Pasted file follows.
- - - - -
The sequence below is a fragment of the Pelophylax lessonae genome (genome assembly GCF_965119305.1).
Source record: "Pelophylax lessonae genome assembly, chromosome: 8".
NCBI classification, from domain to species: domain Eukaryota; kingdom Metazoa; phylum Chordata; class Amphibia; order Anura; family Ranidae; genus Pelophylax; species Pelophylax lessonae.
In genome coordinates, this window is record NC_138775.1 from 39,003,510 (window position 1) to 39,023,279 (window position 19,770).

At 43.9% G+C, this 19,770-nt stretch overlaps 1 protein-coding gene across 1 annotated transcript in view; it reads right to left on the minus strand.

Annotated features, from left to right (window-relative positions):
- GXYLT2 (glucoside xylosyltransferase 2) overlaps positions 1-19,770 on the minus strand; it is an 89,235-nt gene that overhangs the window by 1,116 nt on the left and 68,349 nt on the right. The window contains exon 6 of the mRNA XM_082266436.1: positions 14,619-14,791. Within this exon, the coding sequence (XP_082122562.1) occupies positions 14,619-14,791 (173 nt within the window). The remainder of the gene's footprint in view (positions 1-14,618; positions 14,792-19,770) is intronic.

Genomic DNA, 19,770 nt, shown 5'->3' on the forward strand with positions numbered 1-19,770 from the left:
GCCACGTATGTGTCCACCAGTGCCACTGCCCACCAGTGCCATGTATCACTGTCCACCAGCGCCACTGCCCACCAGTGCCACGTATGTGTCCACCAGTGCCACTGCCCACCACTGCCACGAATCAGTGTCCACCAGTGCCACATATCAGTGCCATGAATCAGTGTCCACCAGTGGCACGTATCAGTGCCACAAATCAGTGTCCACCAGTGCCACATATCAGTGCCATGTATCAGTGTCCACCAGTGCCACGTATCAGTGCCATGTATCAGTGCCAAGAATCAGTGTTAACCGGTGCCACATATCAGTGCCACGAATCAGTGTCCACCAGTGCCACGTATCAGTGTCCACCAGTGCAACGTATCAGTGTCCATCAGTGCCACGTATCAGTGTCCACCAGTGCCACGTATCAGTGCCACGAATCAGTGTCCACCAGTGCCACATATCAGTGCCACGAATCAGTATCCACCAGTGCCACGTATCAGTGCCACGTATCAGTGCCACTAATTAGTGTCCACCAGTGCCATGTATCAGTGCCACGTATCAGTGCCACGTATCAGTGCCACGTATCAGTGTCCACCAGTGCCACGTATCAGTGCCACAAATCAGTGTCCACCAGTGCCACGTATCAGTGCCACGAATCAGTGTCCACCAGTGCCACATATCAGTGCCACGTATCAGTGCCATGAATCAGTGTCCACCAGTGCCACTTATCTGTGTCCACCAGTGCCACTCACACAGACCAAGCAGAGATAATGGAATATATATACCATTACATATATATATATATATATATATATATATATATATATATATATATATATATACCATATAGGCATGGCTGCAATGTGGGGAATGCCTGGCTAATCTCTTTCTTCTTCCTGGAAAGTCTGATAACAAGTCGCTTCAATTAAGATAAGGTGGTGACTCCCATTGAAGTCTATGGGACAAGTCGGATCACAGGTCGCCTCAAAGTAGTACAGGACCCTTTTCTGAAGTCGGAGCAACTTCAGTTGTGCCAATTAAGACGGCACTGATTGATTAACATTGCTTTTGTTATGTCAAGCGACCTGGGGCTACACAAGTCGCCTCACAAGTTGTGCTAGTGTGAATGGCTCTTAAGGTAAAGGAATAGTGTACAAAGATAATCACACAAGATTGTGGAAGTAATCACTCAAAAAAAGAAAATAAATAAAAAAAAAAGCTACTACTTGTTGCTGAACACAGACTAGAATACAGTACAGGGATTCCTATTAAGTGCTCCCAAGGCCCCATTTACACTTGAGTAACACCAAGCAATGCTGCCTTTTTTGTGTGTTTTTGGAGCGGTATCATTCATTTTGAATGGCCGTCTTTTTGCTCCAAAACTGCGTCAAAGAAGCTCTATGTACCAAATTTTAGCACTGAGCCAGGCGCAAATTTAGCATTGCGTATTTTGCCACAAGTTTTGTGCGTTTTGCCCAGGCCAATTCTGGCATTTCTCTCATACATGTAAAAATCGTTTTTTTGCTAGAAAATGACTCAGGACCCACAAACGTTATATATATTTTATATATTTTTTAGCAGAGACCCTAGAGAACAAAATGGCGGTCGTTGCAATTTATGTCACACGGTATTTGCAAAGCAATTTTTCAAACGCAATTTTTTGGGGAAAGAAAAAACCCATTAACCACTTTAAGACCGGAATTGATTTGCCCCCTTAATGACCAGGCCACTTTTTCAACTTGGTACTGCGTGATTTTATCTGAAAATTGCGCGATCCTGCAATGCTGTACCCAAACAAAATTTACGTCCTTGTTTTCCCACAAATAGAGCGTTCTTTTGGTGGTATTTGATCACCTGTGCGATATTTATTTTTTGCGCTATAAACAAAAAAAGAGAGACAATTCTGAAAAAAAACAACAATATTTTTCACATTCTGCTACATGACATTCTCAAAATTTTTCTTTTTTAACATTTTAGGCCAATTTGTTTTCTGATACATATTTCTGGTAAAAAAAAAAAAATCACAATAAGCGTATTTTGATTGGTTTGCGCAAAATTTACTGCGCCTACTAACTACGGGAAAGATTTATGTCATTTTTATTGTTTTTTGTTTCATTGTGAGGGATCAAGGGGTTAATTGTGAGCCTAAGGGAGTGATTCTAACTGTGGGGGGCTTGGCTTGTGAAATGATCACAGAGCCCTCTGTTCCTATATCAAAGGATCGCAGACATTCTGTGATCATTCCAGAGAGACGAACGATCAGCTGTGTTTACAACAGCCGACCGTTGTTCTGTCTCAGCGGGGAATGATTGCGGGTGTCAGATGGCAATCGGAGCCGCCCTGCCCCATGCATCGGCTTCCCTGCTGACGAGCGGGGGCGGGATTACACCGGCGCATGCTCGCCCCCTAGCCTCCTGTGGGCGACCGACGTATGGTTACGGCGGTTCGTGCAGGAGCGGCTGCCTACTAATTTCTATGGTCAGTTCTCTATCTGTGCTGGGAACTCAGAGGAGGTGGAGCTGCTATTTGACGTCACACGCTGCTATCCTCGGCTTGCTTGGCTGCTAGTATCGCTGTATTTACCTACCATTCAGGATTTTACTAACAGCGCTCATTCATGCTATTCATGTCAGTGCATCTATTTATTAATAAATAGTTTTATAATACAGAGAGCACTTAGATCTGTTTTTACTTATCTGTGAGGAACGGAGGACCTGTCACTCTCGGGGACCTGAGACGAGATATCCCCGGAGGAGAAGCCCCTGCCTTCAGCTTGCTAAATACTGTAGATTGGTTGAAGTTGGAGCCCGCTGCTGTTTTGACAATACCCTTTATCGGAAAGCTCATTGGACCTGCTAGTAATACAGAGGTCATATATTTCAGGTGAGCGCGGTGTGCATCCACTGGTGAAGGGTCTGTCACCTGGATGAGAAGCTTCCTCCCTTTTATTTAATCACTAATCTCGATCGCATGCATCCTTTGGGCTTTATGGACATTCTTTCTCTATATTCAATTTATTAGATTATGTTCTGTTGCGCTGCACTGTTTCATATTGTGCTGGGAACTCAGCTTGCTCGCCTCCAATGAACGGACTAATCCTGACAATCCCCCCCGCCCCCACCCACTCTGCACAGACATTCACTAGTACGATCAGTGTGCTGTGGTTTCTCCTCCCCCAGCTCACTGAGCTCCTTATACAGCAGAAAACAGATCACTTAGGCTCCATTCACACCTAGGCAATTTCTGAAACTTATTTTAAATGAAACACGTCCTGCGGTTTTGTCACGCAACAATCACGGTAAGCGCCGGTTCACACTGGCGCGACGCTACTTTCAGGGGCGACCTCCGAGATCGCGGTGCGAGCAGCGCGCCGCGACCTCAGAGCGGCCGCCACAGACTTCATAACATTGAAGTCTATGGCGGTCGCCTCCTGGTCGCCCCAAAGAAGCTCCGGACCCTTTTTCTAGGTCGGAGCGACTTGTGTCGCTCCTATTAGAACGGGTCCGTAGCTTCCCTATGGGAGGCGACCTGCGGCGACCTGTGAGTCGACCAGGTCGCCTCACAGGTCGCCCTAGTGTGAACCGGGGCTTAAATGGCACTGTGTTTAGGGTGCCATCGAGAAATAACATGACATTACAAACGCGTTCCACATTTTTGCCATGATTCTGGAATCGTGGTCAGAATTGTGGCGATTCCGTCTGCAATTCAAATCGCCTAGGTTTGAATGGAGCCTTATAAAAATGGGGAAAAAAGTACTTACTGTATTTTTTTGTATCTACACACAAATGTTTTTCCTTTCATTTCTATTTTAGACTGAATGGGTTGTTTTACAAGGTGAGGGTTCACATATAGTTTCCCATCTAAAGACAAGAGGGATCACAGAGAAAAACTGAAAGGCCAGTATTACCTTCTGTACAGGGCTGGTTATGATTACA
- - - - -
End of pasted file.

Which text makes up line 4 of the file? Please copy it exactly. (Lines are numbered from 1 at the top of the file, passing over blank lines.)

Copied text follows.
In genome coordinates, this window is record NC_138775.1 from 39,003,510 (window position 1) to 39,023,279 (window position 19,770).